1st Edition

Manipulating Courts in New Democracies Forcing Judges off the Bench in Argentina

By Andrea Castagnola Copyright 2018
    148 Pages 8 B/W Illustrations
    by Routledge

    148 Pages 8 B/W Illustrations
    by Routledge

    When can the Executive manipulate the composition of a Court? What political factors explain judicial instability on the bench? 

    Using original field data from Argentina's National Supreme Court and all twenty-four Provincial Supreme Courts, Andrea Castagnola develops a novel theory to explain forced retirements of judges. She argues that in developing democracies the political benefits of manipulating the court outweigh the costs associated with doing so. The instability of the political context and its institutions causes politicians to focus primarily on short-term goals and to care mostly about winning elections. Consequently, judiciaries become a valuable tool for politicians to have under their control.

    Contrary to the predictions of strategic retirement theory, Castagnola demonstrates that there are various institutional and non-institutional mechanisms for induced retirement which politicians have used against justices, regardless of the amount of support their party has in Congress. The theoretical innovations contained herein shed much needed light on the existing literature on judicial politics and democratization. Even though the political manipulation of courts is a worldwide phenomenon, previous studies have shown that Argentina is the theory-generating case for studying manipulation of high courts. 

    1. Introduction

    2. Judicial turnover in new democracies: forcing judges off the bench

    3. The political history of the manipulation of the Argentinean Supreme Court

    4. Forcing justices off the bench: empirics from the Argentinean Supreme Court

    5. The persistent manipulation of courts: empirics from the provincial Supreme Courts in Argentina

    6. The institutional determinants of judicial turnover at the subnational level

    7. Conclusion


    Andrea Castagnola is an assistant professor at the School of Politics and Government at Universidad Nacional de San Martin, Argentina. She was assistant professor at Flacso-Mexico and holds a Post-Doc from the University of Bergen, Norway. Her research focuses on judicial politics in Latin America and Comparative Politics. Her work has been published in journals such as British Journal of Political Science, Journal of Politics, Journal of Politics in Latin America and Política y Gobierno.

    "Castagnola's book analyzes the systematic use of a subtle instrument to change the composition of courts. She studies a mechanism for vacancy creation that depends on the drive of local executives rather than on the decisions of judges and that involves the use of informal pressures rather than institutional instruments. She superbly illustrates how weak executives use the instrument to build friendly courts and how in hegemonic party systems, executives use it to control factions. In a nutshell, the book introduces a new tool for the kit."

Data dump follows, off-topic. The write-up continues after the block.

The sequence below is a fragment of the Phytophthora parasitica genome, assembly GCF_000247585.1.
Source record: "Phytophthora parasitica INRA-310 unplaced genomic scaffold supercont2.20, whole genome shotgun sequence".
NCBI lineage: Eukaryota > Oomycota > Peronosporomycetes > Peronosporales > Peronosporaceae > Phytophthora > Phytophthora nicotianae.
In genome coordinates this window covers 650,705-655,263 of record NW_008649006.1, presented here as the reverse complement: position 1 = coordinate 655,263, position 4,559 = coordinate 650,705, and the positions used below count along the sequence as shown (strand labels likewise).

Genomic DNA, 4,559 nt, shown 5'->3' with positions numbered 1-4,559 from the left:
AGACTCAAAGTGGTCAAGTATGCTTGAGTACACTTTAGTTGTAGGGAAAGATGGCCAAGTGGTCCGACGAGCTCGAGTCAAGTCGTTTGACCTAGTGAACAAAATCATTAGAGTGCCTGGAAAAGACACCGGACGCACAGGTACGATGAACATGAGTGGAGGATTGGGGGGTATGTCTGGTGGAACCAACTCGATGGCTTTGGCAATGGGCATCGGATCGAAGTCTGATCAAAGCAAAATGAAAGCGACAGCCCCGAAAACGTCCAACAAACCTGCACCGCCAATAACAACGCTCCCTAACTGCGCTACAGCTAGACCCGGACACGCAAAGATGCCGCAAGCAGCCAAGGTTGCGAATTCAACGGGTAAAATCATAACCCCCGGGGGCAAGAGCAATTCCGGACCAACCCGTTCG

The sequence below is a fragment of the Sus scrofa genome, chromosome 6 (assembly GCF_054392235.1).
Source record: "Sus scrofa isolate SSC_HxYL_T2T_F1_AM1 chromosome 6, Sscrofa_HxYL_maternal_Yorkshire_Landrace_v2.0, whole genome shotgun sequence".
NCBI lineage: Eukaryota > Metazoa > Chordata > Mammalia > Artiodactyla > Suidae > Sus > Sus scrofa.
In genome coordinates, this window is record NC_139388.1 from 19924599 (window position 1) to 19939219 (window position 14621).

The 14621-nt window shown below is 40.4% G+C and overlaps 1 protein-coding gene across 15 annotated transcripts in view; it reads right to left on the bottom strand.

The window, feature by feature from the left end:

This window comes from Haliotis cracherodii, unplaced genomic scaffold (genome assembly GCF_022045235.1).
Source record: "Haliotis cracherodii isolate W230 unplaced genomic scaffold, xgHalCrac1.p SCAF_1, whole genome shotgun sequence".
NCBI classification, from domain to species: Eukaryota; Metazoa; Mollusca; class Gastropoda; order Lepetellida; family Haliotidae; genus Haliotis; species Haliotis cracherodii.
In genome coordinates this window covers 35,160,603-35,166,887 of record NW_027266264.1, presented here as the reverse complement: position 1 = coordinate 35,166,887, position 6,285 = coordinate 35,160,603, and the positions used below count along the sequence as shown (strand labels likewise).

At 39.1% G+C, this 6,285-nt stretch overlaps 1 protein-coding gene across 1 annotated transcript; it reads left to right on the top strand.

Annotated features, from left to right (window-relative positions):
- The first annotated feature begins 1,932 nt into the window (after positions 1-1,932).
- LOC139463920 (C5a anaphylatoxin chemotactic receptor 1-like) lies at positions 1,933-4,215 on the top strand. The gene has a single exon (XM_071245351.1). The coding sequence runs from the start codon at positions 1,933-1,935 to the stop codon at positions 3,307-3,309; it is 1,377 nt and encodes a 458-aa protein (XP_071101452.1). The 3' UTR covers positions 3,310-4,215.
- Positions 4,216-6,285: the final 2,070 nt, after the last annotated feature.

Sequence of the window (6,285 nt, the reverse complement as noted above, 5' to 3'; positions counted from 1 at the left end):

Catalina Smulovitz, Plenary Professor, Universidad Torcuato Di Tella

    "This book answers a key question: why and when do politicians force justices off the bench? The answer offered contributes to, but also challenges, our knowledge regarding courts and their political role in democratic polities. The book nicely specifies the institutional conditions under which politician’s motivations prompt them to get "their own court" and supports the arguments with well-done and interesting quantitative and qualitative analyses on Argentinean Supreme and state courts over a long period of time. The book delves into the unchartered territory of the relationship between judges’ stability in office and their independence, a critical topic in today’s troubled democracies."

    Julio Ríos-Figueroa, Associate Professor of Political Science, Centro de Investigación y Docencia Económicas

    "… Castagnola’s analysis of "vacancy creation" in Argentina aims to generate new theory, looking beyond formal institutional design and the strategic literature and bridging the gap between US-based and Latin American– based theories of judicial politics."

    Latin American Research Review